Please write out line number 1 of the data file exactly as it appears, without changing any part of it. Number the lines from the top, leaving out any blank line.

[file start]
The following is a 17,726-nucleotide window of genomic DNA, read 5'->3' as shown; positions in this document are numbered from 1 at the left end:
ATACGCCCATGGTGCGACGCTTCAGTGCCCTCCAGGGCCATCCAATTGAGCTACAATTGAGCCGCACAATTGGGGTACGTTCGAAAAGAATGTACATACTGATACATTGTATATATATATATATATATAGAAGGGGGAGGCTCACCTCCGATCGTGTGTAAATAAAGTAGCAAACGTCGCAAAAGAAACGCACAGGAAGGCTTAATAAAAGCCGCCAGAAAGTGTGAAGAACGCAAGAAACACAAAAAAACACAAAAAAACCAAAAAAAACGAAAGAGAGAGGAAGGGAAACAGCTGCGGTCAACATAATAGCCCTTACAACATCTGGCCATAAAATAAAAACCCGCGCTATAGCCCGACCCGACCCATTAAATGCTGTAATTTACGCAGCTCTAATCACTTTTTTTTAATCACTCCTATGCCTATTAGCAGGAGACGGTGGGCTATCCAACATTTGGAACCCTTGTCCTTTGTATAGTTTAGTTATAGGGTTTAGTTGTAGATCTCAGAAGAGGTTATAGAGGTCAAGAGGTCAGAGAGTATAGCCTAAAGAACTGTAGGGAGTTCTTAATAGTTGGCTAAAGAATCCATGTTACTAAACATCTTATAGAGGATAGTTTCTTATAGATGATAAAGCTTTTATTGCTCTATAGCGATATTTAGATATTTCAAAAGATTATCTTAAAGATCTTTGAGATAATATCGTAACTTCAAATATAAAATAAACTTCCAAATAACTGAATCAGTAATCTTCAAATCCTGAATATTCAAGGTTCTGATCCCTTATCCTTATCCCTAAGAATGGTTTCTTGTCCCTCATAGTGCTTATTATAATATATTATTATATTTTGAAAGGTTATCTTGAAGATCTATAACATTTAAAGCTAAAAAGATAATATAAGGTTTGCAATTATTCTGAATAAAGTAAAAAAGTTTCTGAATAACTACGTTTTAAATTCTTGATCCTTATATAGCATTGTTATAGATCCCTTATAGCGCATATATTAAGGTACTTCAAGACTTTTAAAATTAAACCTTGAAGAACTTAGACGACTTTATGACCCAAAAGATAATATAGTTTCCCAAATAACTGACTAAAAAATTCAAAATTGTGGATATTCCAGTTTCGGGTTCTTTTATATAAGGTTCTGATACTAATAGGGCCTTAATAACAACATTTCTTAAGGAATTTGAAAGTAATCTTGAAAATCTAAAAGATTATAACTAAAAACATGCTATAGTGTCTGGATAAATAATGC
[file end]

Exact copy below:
The following is a 17,726-nucleotide window of genomic DNA, read 5'->3' as shown; positions in this document are numbered from 1 at the left end: